According to the Canadian Federation of Students, the average college graduate carries approximately $27,000 in student loan debt. Today, nearly 2 million graduates have student loans that total more than $20 million. Though many individuals go into this type of debt in the hopes that it will pay off, many find that they can spend a decade making payments and barely put a dent in their debt. In fact, one in six insolvencies in Canada involves a consumer who has student debt. Student loan borrowers who file for insolvency have an average student loan balance of $15,000 remaining. If you’re like many college graduates in Canada and your student debt has become oppressive, it may be time to explore some of the repayment options available to you through the nation’s various student loan agencies.
Repayment Assistance Plan
You may qualify for the Repayment Assistance Plan if you live in Canada, graduated from college at least six months ago and are up-to-date on your loan payments. If accepted into RAP, the Government of Canada may reduce your monthly student loan payments so that they do not exceed 20% of your income. Depending on your income, the government may decide that you qualify for no monthly payments.
Once on this particular plan, the Government of Canada and your territorial or provincial government will assume the financial responsibility of your student loan interest. After 60 months on the program or 10 years after you complete your schooling, whichever comes first, the governments will begin to cover the principal as well the interest that exceeds your set monthly payments. After 15 years, if any debt remains, it will be forgiven. If you qualify for RAP, you will need to reapply every six months.
Revision of Terms
If you struggle to make monthly payments toward your student debt, or if you would like to pay off your loan more quickly, you can request a change in the terms of your loan. Under this plan, you can extend the terms of your loan by up to 15 years, which would significantly reduce your monthly payment amount. However, on this plan, you are still responsible for interest and principal, meaning the longer you extend your loan, the more you’ll end up paying in both.
If your hardship is only temporary, you may wish to ask for a decrease in payments for a specified time frame. During this short period, you would make reduced payments but still pay interest and principal. Once the period is up, your monthly payments, interest and principal would return to the normal amounts.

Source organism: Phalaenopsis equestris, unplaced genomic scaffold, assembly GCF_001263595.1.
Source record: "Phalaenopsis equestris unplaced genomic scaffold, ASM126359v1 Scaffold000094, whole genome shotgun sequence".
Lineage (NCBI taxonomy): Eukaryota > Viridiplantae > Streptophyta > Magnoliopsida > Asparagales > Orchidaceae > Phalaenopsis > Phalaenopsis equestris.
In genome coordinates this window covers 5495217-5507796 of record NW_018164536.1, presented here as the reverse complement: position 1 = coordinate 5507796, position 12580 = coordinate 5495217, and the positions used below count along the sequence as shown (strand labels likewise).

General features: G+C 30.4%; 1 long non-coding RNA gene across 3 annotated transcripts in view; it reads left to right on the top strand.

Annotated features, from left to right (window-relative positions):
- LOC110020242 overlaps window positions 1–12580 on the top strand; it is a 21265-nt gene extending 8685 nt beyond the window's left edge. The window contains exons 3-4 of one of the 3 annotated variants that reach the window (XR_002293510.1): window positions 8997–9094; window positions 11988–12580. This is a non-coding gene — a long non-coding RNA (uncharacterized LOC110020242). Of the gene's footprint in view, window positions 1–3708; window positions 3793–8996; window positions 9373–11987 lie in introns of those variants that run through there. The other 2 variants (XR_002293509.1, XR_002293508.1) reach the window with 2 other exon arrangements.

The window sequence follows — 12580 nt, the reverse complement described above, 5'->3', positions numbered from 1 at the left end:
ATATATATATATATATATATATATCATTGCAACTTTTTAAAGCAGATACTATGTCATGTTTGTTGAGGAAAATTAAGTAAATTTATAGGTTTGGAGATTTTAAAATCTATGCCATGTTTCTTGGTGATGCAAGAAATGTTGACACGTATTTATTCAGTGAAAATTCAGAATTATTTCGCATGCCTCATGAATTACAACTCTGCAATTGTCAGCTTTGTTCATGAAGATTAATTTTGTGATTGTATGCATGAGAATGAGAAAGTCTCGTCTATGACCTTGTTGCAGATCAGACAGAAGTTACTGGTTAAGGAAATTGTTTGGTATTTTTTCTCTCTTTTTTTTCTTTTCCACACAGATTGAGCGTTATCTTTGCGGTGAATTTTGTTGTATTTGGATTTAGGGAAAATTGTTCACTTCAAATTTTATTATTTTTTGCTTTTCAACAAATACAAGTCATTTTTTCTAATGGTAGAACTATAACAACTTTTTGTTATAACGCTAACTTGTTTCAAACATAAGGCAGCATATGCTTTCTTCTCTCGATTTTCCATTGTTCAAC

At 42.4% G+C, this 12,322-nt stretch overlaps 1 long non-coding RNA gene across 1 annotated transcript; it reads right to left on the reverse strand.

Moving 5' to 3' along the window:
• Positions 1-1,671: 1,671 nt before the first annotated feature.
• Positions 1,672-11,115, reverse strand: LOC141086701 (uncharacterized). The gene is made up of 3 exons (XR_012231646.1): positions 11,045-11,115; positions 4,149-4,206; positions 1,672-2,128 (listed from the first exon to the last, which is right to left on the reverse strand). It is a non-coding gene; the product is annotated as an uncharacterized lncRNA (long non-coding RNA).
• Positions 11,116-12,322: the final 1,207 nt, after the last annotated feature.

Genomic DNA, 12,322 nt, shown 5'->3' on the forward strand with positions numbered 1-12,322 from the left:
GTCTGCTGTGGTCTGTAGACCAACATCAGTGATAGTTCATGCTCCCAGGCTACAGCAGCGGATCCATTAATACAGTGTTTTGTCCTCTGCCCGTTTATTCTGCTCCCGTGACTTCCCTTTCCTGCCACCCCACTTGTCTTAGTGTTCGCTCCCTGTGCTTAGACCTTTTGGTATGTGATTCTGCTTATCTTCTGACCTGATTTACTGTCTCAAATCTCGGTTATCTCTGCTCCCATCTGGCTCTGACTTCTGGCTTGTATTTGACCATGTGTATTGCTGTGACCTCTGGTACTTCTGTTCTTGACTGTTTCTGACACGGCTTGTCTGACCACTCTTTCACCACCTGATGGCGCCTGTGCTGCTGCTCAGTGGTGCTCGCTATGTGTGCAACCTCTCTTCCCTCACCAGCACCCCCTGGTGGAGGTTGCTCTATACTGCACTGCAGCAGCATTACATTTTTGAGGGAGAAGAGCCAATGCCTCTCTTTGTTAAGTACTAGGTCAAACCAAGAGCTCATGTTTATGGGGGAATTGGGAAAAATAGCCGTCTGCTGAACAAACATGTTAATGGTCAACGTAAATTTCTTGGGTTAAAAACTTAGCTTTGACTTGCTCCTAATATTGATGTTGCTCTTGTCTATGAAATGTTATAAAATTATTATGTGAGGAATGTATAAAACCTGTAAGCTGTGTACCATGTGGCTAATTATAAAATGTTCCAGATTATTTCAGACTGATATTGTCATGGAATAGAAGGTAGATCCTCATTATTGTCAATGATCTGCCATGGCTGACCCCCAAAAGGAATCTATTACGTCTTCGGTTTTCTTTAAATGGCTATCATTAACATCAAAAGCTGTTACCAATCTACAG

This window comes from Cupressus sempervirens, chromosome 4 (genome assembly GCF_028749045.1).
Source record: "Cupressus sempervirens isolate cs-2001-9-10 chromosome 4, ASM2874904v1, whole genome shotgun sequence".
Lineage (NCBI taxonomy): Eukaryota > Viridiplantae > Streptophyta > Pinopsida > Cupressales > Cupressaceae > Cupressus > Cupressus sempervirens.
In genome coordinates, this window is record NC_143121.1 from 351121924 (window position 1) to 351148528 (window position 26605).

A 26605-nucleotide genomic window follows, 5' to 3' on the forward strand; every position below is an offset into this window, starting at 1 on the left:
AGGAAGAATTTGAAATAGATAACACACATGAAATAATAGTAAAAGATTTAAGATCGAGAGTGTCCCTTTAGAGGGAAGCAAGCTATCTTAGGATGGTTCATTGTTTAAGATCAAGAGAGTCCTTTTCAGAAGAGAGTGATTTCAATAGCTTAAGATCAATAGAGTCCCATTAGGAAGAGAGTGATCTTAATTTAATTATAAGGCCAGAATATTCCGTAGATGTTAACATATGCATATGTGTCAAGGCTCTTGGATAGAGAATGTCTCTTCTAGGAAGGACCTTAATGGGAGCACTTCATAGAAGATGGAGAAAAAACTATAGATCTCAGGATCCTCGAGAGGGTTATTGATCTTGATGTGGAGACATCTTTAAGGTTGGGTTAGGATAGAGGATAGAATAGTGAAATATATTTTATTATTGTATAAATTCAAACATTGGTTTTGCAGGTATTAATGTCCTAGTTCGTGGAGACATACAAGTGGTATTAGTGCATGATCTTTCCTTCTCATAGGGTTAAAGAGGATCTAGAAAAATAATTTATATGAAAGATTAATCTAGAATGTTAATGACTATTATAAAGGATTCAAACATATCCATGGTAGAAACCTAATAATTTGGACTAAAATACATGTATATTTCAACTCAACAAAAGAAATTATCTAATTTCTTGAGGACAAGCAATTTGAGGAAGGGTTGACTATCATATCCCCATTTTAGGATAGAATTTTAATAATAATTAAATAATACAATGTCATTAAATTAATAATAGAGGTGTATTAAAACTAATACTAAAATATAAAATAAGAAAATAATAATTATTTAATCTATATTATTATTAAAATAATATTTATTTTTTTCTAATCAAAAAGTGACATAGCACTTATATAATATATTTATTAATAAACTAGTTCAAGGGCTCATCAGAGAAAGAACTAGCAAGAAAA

Finally, you may request interest-only payments for a short period. If approved, you would pay interest only for up to 12 months.
If your consumer proposal is accepted, you may be able to combine all your unsecured debt, including your student debt, into one manageable monthly payment. A Licensed Insolvency Trustee will negotiate with your creditors on your behalf to make it so that you only have to repay a portion of your debts. Eligibility requirements for this form of debt relief are as follows:
- You graduated seven or more years ago (applicable only if you hope to include your student debt).
- Your consumer debt totals more than $5,000 but less than $250,000.
- You want to eliminate interest and put a stop to wage garnishment and collections calls.
- You can repay a portion of your debt but need more time to do so.
- You do not want to forfeit your house or other assets to pay off your debt.
Relief Options for Borrowers with Permanent Disabilities
Canada has two debt relief options for student loan borrowers with severe permanent disabilities. The first is the Repayment Assistance Plan for Borrowers with a Permanent Disability (RAP-PD). RAP-PD works exactly like RAP, except the eligibility requirements concern disability more than they do income.
If you qualify for the Severe Permanent Disability Benefit, the government will forgive your loans entirely. Bear in mind that if you qualify for and accept this benefit, you will not be eligible for future Canada Student Loans or Canada Student Grants.
If it has been seven or more years since you graduated, you may be able to discharge your student loans through bankruptcy or insolvency. Depending on how dire your financial circumstances are, this may be the best way for you to free yourself of student debt. Your situation may merit bankruptcy if you can relate to one or more of the following:
- You owe more money than you make.
- You cannot pay your monthly bills without resorting to credit.
- One or more creditor is garnishing your wages.
Your debts must total more than $1,000 to qualify for bankruptcy.
If you don’t qualify for any of the above options, you may want to consider consolidating your debt with a consolidation loan. Learn more about consolidation loans and whether or not this option is right for you.